An amazing story: In November 1917 Lothar von Arnauld de la Periere attacked a ten-ship convoy with U-139 in the Bay of Biscay. The escort was two armed merchant cruisers. von Arnauld fired a torpedo at one and missed. He then decided to surface and fight it out with his deck gun (against two large ships each armed with four guns)! He then dived again and went through a depth-charge attack (the weapons were new, and with no ASDIC his chances were pretty good). He then surfaced again and chased down the convoy. He damaged two of the merchants with his deck gun before the AMCs started trying to ram him. He dove again, then came to periscope depth to try to torpedo a crippled cargo ship. The escorts saw his periscope and forced him down again. He finally came to periscope depth one more time and torpedoed the crippled merchant. As U-139 was diving, the merchant sank-on top of them! By blowing his ballast von Arnauld was able to slide out from under the sinking merchant, but all three of his periscopes were broken. He surfaced and was immediately attacked again. An hour after diving again U-139 surfaced and saw the enemy's searchlights far in the distance. This was Lothar von Arnauld de la Periere's last patrol. He fired a lot more than 4 torpedoes during the war, but still an amazing career for a man who originally wanted to join the Zeppelin service, but was rejected.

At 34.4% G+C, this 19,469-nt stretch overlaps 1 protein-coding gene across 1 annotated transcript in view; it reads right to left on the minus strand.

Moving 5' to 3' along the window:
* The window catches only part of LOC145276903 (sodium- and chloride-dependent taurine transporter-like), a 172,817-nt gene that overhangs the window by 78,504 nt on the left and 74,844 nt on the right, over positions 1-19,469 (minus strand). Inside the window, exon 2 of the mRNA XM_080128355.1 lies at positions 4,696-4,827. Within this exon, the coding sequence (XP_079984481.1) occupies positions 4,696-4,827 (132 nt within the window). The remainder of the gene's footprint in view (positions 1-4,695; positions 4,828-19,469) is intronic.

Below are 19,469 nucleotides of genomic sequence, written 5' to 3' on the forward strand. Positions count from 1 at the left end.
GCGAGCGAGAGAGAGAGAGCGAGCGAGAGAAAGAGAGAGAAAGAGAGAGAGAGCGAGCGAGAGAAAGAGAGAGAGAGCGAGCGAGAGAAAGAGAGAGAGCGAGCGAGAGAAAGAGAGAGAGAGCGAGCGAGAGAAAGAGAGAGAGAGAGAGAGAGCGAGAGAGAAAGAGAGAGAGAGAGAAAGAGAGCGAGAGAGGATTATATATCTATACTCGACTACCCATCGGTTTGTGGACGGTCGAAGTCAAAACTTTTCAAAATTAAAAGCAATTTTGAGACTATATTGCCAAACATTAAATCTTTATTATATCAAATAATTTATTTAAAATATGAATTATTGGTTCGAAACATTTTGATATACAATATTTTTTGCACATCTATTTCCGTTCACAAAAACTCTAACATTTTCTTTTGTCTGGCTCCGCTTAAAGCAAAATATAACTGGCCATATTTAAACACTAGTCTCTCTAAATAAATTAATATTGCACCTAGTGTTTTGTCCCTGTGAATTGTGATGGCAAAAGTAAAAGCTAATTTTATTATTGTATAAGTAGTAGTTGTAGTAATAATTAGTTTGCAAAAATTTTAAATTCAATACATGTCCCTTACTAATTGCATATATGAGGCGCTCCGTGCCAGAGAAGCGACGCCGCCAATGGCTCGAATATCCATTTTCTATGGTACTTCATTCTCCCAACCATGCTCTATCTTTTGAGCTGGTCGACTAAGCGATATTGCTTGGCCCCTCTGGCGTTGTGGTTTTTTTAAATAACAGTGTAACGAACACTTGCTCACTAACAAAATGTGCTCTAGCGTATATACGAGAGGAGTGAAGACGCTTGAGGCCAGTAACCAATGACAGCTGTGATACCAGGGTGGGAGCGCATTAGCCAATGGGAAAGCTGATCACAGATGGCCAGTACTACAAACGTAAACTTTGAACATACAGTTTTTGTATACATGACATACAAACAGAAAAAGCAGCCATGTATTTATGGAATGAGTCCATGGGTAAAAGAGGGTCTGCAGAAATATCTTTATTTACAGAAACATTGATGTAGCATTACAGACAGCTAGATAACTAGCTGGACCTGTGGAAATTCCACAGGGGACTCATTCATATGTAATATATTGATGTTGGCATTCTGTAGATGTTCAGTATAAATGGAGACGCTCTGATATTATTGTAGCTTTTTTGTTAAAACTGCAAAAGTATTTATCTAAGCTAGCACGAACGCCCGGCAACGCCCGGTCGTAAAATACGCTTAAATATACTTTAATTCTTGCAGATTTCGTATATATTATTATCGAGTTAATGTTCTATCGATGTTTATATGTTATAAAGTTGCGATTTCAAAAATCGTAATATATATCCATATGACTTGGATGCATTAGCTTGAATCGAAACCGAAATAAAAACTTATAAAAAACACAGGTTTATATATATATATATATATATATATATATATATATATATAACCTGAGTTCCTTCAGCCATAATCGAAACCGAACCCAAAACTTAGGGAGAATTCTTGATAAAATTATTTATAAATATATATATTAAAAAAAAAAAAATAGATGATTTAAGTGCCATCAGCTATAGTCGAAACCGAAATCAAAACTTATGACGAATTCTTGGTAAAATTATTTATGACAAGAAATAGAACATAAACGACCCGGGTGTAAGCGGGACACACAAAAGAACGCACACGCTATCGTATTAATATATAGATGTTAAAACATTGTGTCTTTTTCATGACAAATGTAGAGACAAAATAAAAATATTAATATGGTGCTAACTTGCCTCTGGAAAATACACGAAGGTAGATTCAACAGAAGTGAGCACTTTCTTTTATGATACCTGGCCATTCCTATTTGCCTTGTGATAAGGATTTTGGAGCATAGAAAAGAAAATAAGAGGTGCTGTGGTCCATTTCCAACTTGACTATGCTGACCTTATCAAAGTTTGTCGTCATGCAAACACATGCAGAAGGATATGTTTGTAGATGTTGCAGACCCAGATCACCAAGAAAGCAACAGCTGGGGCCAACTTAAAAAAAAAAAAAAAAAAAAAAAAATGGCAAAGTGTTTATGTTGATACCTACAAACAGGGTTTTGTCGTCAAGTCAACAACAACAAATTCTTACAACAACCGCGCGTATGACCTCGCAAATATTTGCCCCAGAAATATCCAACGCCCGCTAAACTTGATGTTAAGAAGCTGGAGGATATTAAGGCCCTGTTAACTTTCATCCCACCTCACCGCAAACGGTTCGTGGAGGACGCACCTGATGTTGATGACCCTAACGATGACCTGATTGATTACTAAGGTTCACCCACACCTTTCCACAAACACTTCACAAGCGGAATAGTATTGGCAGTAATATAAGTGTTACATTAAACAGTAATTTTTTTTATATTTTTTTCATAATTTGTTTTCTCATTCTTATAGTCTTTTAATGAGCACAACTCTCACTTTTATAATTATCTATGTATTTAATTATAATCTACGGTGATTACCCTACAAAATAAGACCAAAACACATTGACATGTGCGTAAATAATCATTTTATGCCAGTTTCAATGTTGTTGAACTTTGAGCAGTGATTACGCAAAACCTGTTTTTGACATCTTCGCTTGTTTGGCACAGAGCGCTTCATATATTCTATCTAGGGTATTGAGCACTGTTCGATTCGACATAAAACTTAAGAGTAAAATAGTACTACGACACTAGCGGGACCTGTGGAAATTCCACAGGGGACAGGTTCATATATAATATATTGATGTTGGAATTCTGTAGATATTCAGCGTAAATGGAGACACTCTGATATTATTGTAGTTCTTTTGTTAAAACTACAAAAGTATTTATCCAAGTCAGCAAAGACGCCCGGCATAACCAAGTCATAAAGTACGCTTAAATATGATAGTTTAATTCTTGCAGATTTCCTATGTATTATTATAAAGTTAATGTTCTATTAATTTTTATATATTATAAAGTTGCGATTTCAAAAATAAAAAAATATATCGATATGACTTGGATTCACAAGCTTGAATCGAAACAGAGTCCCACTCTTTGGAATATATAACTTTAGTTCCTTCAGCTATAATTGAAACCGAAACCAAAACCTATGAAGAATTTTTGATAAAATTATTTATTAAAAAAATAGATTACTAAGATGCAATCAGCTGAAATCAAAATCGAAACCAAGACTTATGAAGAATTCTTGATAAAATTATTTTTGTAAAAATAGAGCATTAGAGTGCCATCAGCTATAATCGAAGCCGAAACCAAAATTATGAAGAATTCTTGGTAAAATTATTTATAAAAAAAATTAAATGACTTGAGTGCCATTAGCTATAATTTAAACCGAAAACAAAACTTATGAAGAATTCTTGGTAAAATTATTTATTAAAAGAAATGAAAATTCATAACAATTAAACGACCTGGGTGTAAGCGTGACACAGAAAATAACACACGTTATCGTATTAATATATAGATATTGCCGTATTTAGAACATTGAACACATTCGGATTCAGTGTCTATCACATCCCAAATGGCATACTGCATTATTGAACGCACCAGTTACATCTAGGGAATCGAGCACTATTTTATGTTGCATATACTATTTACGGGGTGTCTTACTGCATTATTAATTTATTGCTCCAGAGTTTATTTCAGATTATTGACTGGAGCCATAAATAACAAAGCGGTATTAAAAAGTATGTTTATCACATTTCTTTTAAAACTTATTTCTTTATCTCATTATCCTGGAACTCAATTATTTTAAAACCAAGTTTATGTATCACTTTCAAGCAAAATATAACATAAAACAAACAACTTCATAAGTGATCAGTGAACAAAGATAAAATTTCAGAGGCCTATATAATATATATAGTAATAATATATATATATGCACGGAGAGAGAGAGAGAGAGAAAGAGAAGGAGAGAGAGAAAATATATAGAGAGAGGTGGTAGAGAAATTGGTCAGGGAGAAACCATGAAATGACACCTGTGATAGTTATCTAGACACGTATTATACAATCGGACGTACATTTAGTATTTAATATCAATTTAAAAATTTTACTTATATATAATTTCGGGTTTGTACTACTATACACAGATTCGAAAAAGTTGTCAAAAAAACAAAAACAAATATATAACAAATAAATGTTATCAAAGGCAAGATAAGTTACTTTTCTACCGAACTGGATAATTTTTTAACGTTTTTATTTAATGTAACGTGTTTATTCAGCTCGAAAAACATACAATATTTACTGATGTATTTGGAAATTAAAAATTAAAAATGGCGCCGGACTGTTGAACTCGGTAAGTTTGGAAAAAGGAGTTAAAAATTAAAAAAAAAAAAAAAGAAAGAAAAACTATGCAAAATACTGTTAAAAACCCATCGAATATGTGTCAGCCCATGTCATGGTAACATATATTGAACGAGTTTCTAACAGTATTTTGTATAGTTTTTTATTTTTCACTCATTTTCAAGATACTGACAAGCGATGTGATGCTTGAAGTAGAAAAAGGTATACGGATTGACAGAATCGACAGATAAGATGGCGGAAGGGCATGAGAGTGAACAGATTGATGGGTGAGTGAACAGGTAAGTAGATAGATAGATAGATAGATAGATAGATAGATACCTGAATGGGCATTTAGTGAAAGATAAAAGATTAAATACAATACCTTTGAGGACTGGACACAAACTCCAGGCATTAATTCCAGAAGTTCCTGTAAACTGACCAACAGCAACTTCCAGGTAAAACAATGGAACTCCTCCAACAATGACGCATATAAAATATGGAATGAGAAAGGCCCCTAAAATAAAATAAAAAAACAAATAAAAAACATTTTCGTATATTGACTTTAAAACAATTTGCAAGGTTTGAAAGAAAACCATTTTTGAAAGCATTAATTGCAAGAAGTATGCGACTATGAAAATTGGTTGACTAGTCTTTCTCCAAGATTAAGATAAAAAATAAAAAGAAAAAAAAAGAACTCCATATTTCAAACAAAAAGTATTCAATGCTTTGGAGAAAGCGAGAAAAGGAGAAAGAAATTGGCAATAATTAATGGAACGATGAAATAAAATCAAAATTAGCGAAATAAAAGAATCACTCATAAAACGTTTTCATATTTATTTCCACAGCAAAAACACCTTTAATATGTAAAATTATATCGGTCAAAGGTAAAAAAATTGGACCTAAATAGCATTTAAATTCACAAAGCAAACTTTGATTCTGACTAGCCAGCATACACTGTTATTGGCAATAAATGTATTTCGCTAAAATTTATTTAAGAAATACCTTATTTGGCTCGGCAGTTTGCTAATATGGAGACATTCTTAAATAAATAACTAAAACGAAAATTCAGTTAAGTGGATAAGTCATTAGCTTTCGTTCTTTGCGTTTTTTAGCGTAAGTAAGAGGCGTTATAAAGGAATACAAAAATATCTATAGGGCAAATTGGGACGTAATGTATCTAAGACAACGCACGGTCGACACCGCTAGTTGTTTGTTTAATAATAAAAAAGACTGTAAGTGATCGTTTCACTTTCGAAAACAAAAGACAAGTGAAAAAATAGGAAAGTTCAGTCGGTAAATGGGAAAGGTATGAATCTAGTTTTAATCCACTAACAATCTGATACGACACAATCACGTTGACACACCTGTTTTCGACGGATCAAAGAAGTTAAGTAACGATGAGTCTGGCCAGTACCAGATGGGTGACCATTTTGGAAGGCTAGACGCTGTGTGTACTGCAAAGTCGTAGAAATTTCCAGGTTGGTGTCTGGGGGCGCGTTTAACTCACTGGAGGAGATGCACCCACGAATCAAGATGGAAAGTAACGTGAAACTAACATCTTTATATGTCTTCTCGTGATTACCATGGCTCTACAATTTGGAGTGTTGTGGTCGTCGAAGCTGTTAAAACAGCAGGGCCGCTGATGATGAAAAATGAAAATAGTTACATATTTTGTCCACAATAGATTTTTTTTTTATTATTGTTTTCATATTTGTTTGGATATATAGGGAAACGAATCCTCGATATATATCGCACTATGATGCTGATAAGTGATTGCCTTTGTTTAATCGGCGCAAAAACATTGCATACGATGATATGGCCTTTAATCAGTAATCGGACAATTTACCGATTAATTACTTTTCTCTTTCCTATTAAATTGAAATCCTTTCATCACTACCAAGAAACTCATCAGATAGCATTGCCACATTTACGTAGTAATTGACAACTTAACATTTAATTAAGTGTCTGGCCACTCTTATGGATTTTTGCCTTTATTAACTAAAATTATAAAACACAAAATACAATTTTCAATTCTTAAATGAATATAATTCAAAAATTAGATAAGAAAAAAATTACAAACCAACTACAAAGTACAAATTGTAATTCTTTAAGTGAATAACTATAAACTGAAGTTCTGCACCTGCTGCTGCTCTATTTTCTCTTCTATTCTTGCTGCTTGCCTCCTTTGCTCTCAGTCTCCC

Hitman_PAces
11-26-2004, 12:47 AM
<BLOCKQUOTE class="ip-ubbcode-quote"><font size="-1">quote:</font><HR> Just a few days earlier he sank a French troop ship with a loss of 990 lives, so he obviously didn't stop that one and let them abandon ship <HR></BLOCKQUOTE>

Not all ships had to be stopped and checked first. That applied only to merchant ships sailing alone and civilian passenger ships. Warships and escorted cargo vessels could be attacked freely.

I don't think that noone ever pretended that a WW1 U-Boot surfaced 200 metres away from a battleship, aimed at her with the deck gun and ordered to abandon ship! http://forums.ubi.com/images/smilies/88.gif

SailorSteve
11-26-2004, 04:02 PM